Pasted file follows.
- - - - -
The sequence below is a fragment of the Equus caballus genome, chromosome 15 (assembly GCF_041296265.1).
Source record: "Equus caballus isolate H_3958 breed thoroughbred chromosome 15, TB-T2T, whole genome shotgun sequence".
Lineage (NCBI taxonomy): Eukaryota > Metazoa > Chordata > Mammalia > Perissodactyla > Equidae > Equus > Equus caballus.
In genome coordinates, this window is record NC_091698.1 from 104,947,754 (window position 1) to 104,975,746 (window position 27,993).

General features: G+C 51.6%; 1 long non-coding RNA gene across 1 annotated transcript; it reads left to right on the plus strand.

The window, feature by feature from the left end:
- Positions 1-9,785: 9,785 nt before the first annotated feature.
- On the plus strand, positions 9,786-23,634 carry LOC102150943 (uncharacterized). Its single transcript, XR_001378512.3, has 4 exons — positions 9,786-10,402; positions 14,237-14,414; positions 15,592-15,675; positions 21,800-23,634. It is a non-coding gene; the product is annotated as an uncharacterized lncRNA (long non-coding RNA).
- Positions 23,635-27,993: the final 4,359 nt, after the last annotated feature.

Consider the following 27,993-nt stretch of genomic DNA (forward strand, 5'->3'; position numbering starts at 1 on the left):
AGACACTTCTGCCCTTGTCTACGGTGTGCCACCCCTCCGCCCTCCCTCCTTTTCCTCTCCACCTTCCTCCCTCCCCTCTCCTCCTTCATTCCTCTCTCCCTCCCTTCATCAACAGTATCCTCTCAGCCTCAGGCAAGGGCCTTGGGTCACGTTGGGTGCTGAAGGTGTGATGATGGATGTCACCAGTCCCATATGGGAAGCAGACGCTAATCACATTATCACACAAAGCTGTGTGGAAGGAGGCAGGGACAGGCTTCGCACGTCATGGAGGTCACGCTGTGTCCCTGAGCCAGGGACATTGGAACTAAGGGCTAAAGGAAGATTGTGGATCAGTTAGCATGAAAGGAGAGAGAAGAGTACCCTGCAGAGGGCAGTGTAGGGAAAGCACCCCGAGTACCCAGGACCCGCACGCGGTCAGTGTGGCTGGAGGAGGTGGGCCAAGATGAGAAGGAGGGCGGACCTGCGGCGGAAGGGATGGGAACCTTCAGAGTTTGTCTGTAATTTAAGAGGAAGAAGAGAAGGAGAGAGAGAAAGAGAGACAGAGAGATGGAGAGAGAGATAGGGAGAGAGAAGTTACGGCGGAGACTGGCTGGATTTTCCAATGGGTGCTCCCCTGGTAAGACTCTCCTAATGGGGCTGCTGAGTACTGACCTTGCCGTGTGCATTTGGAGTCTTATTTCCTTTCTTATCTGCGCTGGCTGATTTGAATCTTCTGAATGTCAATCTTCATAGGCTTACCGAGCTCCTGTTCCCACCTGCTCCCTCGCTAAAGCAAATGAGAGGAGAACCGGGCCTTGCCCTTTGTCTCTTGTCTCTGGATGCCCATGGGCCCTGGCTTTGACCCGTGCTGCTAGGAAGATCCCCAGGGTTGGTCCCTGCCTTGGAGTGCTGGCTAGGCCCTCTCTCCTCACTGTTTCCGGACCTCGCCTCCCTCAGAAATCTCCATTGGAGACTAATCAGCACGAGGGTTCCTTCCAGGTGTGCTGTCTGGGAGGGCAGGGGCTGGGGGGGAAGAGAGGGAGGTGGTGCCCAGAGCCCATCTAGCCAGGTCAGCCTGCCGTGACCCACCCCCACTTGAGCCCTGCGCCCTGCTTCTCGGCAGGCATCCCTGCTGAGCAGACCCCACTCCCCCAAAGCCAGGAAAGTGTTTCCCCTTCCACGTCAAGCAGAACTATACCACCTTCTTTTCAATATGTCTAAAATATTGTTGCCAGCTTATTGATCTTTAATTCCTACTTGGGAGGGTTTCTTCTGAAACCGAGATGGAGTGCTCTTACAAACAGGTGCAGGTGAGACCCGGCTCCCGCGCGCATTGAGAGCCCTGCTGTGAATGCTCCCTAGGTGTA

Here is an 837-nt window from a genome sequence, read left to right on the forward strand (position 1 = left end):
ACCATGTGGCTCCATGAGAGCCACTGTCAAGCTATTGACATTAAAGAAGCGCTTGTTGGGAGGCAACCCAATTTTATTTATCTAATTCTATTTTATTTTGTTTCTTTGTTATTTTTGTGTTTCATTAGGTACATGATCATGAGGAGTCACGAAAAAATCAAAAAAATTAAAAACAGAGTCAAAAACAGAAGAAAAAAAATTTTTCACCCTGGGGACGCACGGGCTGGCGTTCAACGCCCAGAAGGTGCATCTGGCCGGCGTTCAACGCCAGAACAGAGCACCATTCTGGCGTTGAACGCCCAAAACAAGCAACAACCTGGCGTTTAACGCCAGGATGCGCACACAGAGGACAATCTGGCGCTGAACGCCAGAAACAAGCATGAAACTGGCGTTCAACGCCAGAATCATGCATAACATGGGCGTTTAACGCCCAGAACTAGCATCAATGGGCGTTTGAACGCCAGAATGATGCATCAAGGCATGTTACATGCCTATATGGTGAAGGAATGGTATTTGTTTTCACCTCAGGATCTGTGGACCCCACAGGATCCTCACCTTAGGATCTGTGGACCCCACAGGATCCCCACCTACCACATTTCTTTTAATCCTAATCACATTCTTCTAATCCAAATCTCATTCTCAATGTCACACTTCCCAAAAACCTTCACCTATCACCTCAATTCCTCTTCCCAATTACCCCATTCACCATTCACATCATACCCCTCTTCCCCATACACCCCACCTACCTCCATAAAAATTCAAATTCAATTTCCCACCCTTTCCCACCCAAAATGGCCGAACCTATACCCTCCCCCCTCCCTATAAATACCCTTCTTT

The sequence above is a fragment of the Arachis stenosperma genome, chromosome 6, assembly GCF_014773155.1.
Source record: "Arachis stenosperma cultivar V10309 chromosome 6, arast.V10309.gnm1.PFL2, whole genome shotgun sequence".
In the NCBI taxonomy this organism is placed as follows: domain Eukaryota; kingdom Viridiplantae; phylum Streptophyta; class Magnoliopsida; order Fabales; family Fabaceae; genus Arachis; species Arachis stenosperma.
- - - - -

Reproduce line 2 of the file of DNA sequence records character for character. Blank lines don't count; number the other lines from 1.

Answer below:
Source record: "Equus caballus isolate H_3958 breed thoroughbred chromosome 15, TB-T2T, whole genome shotgun sequence".